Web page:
On your journey from the tee to the green, shots tend to fall into two categories: the long game and the short game.
Richard Shaw, Centre Manager at High Elms Golf Course, tells us that focusing on the long game is all about course management, and offers some thoughts and tips that can help you to better consistency with the long game.
Here are the types of shots you can expect to hit on your way to the green:
- The drive: the shot loved most by amateurs as it is the one where you aim to hit the ball with the most power and the furthest distance. However, making an effective and accurate drive is not that simple. Try reading our perfect swing tips.
- The approach: this is any shot where you aim towards the green from a reasonable distance. It’s often taken from the fairway and you’ll base your club selection on how far you need the ball to travel. The driving range is the ideal place to learn the distance you’ll reach with each club type. Use the practice mat without a tee and take 10 shots with each club, keeping an eye on the distance markers.
- A lay up: you’ll take this shot to manage your risk. If you’ve got obstacles in your path to the green or are not confident in the distance and want to improve your position then you’ll likely be looking to take a lay up shot. With this tactical shot you’ll likely be aiming for shorter distances, so again, club selection is key. This is all about course management and reducing the risk of a high score.
- Three quarter shots: with this shot the key is practice. You’ll need this shot when you are a bit too far for short game shots like a chip, inside the distance of your shortest club. This can be anything from 50 to 100 yards. The risk here is that you’ll overshoot, as you are aiming to reduce your backswing in order to shorten the distance. Like most shots, the driving range is the perfect place to get the right feel for this one. Your aim is to execute your backswing to around 75%. Breaking it down into 10 shot chunks and aiming for distance markers will help you track whether you're getting the desired effect by seeing how many shots land the distance you’re after.
- The knockdown: if you’ve got a tree in your way and need to keep the elevation of the ball low and controlled to avoid the branches, you’ll be taking a knockdown shot (also known as a punch shot). To keep the ball low you’ll need more control, so slightly narrow your stance, moving your feet a little closer together, place a little more weight on your front foot and restrict your follow through.
- Blind shots: this is where your vision of the green is fully obstructed and you can’t se what you're aiming for. The top tip here is to walk to a point where you can see the target and line it up to a point on the obstruction that you can aim at or over. Sometimes the obstruction is an intended feature of the course, and you may find that a lay up shot could also be a good option.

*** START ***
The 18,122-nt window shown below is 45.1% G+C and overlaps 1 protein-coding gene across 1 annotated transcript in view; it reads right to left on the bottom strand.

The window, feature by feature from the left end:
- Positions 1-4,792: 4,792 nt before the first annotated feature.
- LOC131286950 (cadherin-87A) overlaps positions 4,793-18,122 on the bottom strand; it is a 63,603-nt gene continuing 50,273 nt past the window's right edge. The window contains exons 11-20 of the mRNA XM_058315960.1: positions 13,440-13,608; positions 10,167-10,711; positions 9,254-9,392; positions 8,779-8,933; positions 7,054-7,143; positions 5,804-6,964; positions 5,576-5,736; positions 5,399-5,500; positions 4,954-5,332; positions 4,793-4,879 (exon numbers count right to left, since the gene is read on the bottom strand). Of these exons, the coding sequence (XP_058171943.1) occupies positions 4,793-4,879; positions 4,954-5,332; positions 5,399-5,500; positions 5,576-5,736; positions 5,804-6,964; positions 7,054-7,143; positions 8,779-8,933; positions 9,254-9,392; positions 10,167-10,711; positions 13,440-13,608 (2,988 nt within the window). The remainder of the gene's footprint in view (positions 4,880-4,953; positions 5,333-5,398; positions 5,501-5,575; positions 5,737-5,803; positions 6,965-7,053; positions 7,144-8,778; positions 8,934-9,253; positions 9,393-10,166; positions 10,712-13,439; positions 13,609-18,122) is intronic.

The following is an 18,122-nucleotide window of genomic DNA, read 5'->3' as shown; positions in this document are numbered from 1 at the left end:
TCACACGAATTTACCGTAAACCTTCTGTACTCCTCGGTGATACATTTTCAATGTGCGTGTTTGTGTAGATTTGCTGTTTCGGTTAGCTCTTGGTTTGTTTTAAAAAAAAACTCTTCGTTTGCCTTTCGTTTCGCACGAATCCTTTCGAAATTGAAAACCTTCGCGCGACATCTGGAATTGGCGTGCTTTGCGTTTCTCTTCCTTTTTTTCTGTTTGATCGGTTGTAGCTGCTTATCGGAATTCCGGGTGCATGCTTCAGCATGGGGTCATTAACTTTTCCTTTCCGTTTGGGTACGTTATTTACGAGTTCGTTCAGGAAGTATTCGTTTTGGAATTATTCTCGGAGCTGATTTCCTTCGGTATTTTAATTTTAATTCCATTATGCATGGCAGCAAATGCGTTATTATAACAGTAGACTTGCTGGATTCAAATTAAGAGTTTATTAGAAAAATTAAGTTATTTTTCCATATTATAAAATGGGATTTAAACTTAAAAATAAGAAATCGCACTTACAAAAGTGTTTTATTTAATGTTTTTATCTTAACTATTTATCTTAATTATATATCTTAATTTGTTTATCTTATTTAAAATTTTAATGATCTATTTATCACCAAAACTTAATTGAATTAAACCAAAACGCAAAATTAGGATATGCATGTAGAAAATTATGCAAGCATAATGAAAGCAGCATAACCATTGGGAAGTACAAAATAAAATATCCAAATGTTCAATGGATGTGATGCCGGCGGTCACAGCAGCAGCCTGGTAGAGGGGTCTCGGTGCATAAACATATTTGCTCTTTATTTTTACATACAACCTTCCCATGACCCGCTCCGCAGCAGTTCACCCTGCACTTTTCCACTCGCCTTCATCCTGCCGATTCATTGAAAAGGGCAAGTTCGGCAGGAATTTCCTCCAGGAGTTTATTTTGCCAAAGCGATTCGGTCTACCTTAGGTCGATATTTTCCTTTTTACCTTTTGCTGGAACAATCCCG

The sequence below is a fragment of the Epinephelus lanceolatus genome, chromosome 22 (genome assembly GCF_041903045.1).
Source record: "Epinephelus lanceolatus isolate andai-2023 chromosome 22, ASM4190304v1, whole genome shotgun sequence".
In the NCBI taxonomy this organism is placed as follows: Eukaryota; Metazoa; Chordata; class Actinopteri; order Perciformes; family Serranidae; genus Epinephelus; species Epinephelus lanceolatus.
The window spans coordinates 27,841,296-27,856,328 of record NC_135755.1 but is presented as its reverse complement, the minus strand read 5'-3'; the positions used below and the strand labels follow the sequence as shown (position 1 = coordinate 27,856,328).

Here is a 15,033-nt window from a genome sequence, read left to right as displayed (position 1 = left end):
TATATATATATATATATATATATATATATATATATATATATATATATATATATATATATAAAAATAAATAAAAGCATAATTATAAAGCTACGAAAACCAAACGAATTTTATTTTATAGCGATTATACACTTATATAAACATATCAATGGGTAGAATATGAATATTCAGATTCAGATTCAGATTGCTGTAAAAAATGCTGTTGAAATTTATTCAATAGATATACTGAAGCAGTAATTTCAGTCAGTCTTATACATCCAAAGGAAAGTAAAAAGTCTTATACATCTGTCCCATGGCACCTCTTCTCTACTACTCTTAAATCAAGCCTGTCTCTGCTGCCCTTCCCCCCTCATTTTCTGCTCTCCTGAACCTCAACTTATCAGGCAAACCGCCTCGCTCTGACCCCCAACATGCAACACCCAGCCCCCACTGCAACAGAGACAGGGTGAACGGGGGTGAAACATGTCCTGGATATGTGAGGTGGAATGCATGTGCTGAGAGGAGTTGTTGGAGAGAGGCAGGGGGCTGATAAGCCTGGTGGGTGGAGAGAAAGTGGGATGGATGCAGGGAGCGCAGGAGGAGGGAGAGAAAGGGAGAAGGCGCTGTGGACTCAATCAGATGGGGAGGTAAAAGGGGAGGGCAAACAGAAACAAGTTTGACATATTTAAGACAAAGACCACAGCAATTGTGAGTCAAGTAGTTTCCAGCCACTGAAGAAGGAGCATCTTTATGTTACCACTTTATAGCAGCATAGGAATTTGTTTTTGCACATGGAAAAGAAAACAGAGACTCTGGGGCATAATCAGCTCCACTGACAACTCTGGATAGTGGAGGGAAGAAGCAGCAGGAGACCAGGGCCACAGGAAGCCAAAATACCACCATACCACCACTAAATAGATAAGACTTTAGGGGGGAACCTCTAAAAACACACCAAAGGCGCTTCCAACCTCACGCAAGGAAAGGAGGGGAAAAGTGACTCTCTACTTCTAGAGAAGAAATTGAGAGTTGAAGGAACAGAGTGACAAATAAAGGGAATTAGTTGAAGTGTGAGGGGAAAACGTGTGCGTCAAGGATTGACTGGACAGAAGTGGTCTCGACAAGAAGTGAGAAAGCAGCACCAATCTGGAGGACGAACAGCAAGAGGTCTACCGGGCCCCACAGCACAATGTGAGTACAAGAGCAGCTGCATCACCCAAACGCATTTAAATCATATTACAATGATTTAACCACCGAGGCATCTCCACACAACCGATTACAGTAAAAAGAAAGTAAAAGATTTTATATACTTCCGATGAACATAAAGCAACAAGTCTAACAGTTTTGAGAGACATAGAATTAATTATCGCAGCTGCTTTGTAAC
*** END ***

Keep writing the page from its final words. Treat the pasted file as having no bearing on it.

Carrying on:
Now we know the breakdown of shots within the long game, here are some additional tips for course management and practice ideas:
- Take more shots: it sounds counterintuitive, as the aim of golf is to get round in the least shots you possibly can. However, it’s more important to build up your game by being controlled. Aiming for shots that are outside a comfortable distance or around an obstacle can very quickly increase the shots you take. So remove the risk and break a 200 yard drive in to two 100 yard iron shots. As you play more and become more comfortable, you can build up to the longer, more challenging shots.
- Stay focussed: It’s easy in golf to lose concentration. Maybe you’ve hit a bad shot, or you're so pleased with your last shot that you don’t concentrate as much on your next one. Take a moment with each shot, concentrate on the target and use practice swings to slow down and maintain focus.
- Practise properly: It’s incredibly easy to arrive at the driving range and just hit the ball aimlessly. Why wouldn’t it be? It’s fun! Make sure you give yourself a target, visualise an obstacle or aim for a distance and then track how many shots out of 10 are accurate, so you can keep a record of your progress.
- Learn from those in the know: Golf lessons let you take advantage of our golfing professionals and their knowledge. Our Get Active in Golf programme is a cost effective way to get into the game, with six 30-minute group lessons for £30. If you want more dedicated advice, we offer one to one coaching.
Five of our Mytime Active golf courses have a driving range, which can help you focus on getting that perfect swing for your long game. With 16 golf sites nationwide, you’ll be able to test your long game on a variety of fun and challenging courses that are suitable for all ability levels.
Enquire today for great rates on our golf memberships, which offer unlimited golf at all courses, unlimited access to our driving ranges and full membership access to all Mytime Active leisure sites and many other benefits.